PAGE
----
I’m intending to go to R5bn or R6bn by that time. By the way, we are working on acquisitions or semi-mergers (whatever you want to call it). In other words, we also want to see if we can expand the portfolio by other manner/means and not just by organic growth. At the moment, it’s staying at organic growth so we will do any good acquisition that suits our portfolio. We were fairly well advanced with one deal, but we ultimately came to the conclusion that it doesn’t really fit the quality of our portfolio. We are very conscious of that. We got the same message from our big investors. We have some very nice investors that came on board as we listed and they’re also reinvesting. In that way they say, “Stick to the model. Don’t be hasty and do it carefully”.
You mentioned reinvesting. It’s quite an innovative program that you have where the shareholders can decide to just put their money straight back into shares in the company. It used to be popular in years gone by, but now it seems Cash Dividends have become more fashionable. What got you into resuscitating these Cap issues?
It’s called a ‘script dividend’. In other words, not just all distribution. You have the option where you can take other shares or take the cash. It’s interesting. We have around 28 to 30 percent of shareholders who prefer the shares instead of the dividend and you allow for it. Whether you get it or not, it’s not important but it’s nice to see. It’s a form of trust that shareholders put in the company, and so it’s very positive for us to experience that. It’s normally the bigger investors, by the way. At the moment, they’re not keen on cash income. They want to see growth in the numbers that they’ve invested with us.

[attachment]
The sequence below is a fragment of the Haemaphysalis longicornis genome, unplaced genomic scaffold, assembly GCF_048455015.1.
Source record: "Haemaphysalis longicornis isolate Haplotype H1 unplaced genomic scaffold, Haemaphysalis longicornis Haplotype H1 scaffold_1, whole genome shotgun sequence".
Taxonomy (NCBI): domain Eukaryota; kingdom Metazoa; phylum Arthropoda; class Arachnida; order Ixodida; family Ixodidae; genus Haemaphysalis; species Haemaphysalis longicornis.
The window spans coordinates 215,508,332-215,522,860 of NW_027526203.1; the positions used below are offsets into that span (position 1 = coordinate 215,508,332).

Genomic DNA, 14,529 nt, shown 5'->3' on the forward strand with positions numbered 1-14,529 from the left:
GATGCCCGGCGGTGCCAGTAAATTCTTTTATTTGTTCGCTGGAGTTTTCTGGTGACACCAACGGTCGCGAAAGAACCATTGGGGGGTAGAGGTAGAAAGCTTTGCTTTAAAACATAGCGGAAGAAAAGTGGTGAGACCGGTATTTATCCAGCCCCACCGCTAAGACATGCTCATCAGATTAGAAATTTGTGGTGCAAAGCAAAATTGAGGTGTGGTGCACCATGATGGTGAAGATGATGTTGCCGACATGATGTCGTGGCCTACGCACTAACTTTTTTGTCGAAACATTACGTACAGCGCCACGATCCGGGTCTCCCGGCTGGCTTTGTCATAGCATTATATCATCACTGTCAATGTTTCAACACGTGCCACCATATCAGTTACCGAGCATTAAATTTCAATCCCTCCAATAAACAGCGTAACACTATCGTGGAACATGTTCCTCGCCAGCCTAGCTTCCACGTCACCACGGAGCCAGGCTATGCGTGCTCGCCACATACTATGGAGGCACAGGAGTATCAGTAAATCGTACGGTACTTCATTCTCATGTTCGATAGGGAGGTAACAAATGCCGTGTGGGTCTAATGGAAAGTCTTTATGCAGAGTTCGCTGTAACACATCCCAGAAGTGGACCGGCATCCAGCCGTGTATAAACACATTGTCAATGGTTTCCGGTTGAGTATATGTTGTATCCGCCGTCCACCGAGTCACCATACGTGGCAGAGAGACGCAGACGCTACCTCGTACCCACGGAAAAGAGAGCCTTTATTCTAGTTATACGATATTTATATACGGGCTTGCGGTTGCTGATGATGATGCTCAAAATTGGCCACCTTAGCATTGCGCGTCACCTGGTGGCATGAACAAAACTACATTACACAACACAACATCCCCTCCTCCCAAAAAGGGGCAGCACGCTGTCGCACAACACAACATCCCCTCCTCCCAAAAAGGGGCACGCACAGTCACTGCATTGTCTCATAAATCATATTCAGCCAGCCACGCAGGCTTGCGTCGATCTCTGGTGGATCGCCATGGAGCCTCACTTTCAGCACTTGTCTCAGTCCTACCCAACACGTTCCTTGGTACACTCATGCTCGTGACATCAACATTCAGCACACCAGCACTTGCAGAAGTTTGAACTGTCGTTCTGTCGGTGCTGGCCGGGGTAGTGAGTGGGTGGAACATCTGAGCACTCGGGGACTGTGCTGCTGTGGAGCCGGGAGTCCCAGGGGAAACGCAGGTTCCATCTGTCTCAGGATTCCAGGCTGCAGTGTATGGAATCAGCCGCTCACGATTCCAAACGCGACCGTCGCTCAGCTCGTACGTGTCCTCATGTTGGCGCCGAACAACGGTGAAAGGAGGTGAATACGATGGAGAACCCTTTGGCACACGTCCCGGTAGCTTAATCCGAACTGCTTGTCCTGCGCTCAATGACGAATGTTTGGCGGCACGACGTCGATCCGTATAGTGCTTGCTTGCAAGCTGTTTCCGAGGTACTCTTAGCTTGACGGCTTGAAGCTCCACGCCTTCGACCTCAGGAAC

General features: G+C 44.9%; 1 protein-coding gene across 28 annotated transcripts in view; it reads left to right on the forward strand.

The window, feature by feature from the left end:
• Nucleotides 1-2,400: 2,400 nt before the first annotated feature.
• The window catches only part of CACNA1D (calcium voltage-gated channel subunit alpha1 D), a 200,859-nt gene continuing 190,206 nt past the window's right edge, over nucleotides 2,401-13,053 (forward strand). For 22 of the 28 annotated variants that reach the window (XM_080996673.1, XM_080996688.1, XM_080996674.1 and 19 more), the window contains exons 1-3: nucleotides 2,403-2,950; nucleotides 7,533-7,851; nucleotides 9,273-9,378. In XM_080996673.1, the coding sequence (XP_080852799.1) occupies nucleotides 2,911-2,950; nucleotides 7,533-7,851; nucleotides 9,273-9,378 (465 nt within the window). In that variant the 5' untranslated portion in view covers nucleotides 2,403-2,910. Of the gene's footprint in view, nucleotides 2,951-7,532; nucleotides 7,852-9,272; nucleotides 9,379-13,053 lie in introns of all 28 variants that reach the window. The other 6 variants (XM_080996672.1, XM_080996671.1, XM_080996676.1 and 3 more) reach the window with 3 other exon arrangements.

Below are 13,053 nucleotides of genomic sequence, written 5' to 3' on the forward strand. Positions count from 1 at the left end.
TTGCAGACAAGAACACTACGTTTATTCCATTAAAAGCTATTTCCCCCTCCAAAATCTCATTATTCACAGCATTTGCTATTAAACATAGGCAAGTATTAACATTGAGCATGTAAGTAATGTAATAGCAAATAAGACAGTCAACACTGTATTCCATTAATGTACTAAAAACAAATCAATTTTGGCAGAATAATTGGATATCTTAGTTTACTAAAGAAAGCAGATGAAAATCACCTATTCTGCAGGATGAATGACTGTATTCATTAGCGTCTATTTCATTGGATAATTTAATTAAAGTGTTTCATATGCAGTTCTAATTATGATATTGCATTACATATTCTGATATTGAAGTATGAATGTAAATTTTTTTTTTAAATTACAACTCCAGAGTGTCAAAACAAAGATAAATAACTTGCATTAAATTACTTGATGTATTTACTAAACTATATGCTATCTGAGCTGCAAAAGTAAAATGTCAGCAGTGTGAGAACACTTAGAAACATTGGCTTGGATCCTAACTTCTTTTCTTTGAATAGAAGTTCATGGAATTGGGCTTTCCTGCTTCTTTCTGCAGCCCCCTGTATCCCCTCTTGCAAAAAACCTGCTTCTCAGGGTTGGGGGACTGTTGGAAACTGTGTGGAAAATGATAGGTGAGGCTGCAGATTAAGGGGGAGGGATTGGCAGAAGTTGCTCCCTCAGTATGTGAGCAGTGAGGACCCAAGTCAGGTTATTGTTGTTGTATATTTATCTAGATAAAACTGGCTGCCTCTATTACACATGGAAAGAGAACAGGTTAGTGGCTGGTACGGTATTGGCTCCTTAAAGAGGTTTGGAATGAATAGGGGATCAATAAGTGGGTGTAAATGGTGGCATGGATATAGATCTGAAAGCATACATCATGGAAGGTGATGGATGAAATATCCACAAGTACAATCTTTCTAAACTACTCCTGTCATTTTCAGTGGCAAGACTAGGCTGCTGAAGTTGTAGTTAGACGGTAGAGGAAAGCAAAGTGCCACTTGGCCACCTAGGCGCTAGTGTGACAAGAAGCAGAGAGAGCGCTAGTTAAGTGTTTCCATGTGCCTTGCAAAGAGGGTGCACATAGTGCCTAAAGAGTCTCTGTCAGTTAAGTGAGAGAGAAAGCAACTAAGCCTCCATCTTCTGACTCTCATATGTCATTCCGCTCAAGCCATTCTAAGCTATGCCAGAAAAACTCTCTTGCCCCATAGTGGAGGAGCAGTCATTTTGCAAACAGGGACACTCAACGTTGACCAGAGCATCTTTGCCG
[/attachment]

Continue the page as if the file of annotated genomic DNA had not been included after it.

Just to close off with, the big investment that you’re going to be making is that third shopping centre now, in Atteridgeville. From that perspective, will you have to go to shareholders to raise more money?
We are in the process of doing it. We’ve partially done a rights Issue and we’re currently busy with Private Placement. The reaction we got is surprising so we’ll be able to make an announcement on that fairly soon.
Surprising as in ‘good’.
Yes. Yes, it’s positive – very positive.
Pricing it at around NAV of R8.70.
Yes. R8.75. We’ll be pricing it at that figure. That’s right. We thought of a lesser figure at first but it looks as though we’ll probably (similar to the first time around) raise another R300m/R400m. We like to have a low debt ratio. Currently, it’s a little over 30 percent. That would bring us back to around 20 percent, which will be very nice. Maybe even below 20 percent…
Your own cap though, is about 30 percent. You don’t want it higher than that.
We don’t really like it higher than that.
Francois Marais is the Chief Executive of Safari Investments and this special podcast was brought to you by Safari Investments.